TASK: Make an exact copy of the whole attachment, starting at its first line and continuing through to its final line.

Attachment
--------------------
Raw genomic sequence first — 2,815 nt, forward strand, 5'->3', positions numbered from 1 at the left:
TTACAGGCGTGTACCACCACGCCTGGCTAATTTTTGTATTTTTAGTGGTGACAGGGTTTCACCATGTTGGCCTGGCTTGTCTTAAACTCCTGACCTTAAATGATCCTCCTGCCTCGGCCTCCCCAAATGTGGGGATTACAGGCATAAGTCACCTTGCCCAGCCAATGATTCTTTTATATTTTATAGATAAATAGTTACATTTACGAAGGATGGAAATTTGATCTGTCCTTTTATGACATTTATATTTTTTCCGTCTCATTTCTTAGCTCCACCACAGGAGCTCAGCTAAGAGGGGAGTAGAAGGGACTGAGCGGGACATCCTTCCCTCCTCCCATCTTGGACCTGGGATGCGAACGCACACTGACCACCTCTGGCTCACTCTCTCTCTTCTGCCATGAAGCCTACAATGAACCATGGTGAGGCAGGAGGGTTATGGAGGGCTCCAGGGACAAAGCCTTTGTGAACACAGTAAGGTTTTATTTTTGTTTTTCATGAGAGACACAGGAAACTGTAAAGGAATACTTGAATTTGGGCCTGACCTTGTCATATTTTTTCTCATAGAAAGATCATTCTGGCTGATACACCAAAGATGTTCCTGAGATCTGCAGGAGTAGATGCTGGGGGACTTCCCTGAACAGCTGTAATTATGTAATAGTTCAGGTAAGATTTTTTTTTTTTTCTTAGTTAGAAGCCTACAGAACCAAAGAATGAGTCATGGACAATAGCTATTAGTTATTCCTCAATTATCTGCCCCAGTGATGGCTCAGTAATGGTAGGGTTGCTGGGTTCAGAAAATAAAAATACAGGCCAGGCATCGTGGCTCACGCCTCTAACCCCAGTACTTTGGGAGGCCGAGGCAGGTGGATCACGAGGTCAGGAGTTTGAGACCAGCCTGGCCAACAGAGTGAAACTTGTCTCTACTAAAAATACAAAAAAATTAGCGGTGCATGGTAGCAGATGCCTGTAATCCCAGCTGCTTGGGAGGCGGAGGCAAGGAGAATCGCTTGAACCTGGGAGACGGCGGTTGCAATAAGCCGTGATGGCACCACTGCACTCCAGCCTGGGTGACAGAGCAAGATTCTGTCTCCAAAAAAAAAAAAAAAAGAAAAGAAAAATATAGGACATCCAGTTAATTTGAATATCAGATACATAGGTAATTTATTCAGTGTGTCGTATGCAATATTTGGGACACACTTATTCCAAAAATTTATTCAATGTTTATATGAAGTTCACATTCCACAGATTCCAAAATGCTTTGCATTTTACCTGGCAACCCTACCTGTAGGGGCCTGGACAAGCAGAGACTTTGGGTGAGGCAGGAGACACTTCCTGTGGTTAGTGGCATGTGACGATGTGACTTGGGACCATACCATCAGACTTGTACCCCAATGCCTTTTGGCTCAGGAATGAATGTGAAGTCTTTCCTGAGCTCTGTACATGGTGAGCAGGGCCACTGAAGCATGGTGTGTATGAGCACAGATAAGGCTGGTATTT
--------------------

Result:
Raw genomic sequence first — 2,815 nt, forward strand, 5'->3', positions numbered from 1 at the left:
TTACAGGCGTGTACCACCACGCCTGGCTAATTTTTGTATTTTTAGTGGTGACAGGGTTTCACCATGTTGGCCTGGCTTGTCTTAAACTCCTGACCTTAAATGATCCTCCTGCCTCGGCCTCCCCAAATGTGGGGATTACAGGCATAAGTCACCTTGCCCAGCCAATGATTCTTTTATATTTTATAGATAAATAGTTACATTTACGAAGGATGGAAATTTGATCTGTCCTTTTATGACATTTATATTTTTTCCGTCTCATTTCTTAGCTCCACCACAGGAGCTCAGCTAAGAGGGGAGTAGAAGGGACTGAGCGGGACATCCTTCCCTCCTCCCATCTTGGACCTGGGATGCGAACGCACACTGACCACCTCTGGCTCACTCTCTCTCTTCTGCCATGAAGCCTACAATGAACCATGGTGAGGCAGGAGGGTTATGGAGGGCTCCAGGGACAAAGCCTTTGTGAACACAGTAAGGTTTTATTTTTGTTTTTCATGAGAGACACAGGAAACTGTAAAGGAATACTTGAATTTGGGCCTGACCTTGTCATATTTTTTCTCATAGAAAGATCATTCTGGCTGATACACCAAAGATGTTCCTGAGATCTGCAGGAGTAGATGCTGGGGGACTTCCCTGAACAGCTGTAATTATGTAATAGTTCAGGTAAGATTTTTTTTTTTTTCTTAGTTAGAAGCCTACAGAACCAAAGAATGAGTCATGGACAATAGCTATTAGTTATTCCTCAATTATCTGCCCCAGTGATGGCTCAGTAATGGTAGGGTTGCTGGGTTCAGAAAATAAAAATACAGGCCAGGCATCGTGGCTCACGCCTCTAACCCCAGTACTTTGGGAGGCCGAGGCAGGTGGATCACGAGGTCAGGAGTTTGAGACCAGCCTGGCCAACAGAGTGAAACTTGTCTCTACTAAAAATACAAAAAAATTAGCGGTGCATGGTAGCAGATGCCTGTAATCCCAGCTGCTTGGGAGGCGGAGGCAAGGAGAATCGCTTGAACCTGGGAGACGGCGGTTGCAATAAGCCGTGATGGCACCACTGCACTCCAGCCTGGGTGACAGAGCAAGATTCTGTCTCCAAAAAAAAAAAAAAAAGAAAAGAAAAATATAGGACATCCAGTTAATTTGAATATCAGATACATAGGTAATTTATTCAGTGTGTCGTATGCAATATTTGGGACACACTTATTCCAAAAATTTATTCAATGTTTATATGAAGTTCACATTCCACAGATTCCAAAATGCTTTGCATTTTACCTGGCAACCCTACCTGTAGGGGCCTGGACAAGCAGAGACTTTGGGTGAGGCAGGAGACACTTCCTGTGGTTAGTGGCATGTGACGATGTGACTTGGGACCATACCATCAGACTTGTACCCCAATGCCTTTTGGCTCAGGAATGAATGTGAAGTCTTTCCTGAGCTCTGTACATGGTGAGCAGGGCCACTGAAGCATGGTGTGTATGAGCACAGATAAGGCTGGTATTT